// Do something with the file.
    	}
    }
    
    
    
  7. Add code to handle app activation and deactivation. In Windows Phone, it is possible for an app to be suspended and then reactivated during a picker operation. If the operation has not been completed by the user when the app is suspended, the picker simply auto-dismisses as if the user cancelled the operation. However, if the user completes the picker operation but the app is suspended before the Completed() event is raised, the IActivatedEventArgs passed into your app’s Activated event will have a Kind property with the value of ActivationKind::PickerReturned. If this is the case, you can cast the args object as an IPickerReturnedActivatedEventArgs object and get the PickerOperationId() property if you specified an ID when you launched the picker. Then you can simply call ResumePickSingleFileAsync() to continue the picking operation and hook up the same event handler you used earlier to handle the results.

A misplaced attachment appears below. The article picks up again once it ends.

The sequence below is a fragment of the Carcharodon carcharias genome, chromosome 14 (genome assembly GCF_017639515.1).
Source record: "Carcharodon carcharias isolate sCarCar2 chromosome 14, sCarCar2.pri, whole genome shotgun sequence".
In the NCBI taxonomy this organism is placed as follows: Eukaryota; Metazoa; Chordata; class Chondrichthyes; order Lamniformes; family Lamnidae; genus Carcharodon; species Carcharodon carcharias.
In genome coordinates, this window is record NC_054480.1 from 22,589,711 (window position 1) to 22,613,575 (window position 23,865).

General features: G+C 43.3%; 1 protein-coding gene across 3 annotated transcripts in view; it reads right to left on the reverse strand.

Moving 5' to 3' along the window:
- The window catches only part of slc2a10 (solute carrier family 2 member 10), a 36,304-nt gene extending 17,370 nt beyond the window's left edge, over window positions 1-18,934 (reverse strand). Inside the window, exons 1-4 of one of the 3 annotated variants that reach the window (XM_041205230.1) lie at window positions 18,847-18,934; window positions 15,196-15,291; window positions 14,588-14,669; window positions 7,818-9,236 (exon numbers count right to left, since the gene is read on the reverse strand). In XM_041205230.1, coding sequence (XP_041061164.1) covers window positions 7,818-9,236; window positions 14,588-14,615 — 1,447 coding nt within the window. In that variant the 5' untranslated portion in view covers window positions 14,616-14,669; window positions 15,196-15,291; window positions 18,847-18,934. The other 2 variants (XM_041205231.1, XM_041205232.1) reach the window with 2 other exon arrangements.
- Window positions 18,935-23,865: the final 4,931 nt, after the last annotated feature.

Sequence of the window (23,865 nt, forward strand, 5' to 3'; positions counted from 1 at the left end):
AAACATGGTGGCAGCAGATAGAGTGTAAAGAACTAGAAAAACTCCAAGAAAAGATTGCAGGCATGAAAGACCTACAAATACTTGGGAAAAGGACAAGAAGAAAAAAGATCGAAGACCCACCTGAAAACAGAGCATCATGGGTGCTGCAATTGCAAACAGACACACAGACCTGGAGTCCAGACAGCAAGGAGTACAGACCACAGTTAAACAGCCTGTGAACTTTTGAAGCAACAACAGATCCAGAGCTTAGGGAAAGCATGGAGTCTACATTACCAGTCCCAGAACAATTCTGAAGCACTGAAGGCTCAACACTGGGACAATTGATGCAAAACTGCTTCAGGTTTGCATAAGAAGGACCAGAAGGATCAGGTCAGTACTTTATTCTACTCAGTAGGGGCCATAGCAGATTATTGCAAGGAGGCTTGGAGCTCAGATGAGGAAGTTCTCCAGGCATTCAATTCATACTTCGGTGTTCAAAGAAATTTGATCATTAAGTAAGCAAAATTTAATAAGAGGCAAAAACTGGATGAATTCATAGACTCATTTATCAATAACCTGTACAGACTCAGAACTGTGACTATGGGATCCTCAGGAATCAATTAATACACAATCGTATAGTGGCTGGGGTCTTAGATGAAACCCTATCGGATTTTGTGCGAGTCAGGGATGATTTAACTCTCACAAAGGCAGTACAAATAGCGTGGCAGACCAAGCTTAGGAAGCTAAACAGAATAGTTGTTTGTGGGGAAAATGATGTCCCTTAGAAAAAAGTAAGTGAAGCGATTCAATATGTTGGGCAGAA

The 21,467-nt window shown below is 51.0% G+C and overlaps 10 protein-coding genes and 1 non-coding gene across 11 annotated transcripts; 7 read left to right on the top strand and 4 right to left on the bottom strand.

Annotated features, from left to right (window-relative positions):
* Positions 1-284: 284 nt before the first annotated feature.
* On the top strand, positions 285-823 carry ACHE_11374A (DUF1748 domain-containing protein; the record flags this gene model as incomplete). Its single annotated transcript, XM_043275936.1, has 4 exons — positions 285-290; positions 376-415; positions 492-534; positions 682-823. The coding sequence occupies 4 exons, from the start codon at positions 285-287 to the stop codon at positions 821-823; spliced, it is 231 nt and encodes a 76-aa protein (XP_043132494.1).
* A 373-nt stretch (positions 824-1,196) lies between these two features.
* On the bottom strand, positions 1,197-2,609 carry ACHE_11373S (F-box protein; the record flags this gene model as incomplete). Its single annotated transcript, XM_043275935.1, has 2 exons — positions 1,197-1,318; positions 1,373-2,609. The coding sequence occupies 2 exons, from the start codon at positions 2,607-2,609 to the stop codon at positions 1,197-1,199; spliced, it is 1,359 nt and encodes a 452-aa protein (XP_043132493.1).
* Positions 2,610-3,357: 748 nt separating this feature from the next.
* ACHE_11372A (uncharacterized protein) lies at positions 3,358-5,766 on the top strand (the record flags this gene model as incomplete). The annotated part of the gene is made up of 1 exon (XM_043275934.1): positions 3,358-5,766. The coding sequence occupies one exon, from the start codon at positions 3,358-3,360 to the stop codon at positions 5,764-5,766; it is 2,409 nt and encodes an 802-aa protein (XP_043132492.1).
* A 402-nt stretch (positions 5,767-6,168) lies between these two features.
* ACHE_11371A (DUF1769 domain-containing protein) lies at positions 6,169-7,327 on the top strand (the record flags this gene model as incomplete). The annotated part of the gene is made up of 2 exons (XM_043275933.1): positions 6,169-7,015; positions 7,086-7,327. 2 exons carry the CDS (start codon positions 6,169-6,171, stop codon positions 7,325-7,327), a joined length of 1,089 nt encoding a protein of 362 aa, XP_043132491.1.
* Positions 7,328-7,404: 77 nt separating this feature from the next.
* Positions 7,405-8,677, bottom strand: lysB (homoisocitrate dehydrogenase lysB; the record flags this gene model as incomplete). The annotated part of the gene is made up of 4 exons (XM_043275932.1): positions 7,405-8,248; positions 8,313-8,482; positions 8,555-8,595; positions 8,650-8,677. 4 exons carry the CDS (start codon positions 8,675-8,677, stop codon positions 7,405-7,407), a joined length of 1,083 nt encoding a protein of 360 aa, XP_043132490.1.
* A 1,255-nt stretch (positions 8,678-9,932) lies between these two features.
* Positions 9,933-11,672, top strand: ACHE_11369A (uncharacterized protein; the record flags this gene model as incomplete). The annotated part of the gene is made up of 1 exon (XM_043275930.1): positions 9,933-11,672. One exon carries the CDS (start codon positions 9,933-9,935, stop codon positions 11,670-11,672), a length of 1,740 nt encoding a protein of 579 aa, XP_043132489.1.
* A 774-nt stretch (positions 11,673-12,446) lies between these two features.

void NativePhotoPicker::OnActivated(CoreApplicationView^ applicationView, IActivatedEventArgs^ args)
    {
        CoreWindow::GetForCurrentThread()->Activate();
    	
    	if(args->Kind == ActivationKind::PickerReturned)
    	{
    		m_pickerID = ((IPickerReturnedActivatedEventArgs^)args)->PickerOperationId;
    
    		IAsyncOperation<StorageFile^>^ pickSingleFileOperation = FileOpenPicker::ResumePickSingleFileAsync();
    		pickSingleFileOperation->Completed = ref new AsyncOperationCompletedHandler<StorageFile^>(this, &NativePhotoPicker::PickSingleFileCompletedHandler);
    	}
    }
    
    
    

Testing the picker with app suspension and activation

  • During app development, it is important to test whether your app handles app suspension and activation properly. In Visual Studio, on the Project menu, click [Project Name] Properties. In the Property Pages dialog, under Configuration Properties, click Debugging. Change the value of Tombstone upon deactivation to Yes. Now, when you launch your app with debugging enabled and then launch the photo picker, your app will automatically be suspended. When you use the Back button to return to your app, the code in the Activated event handler will run and call your custom event handler with the selected image.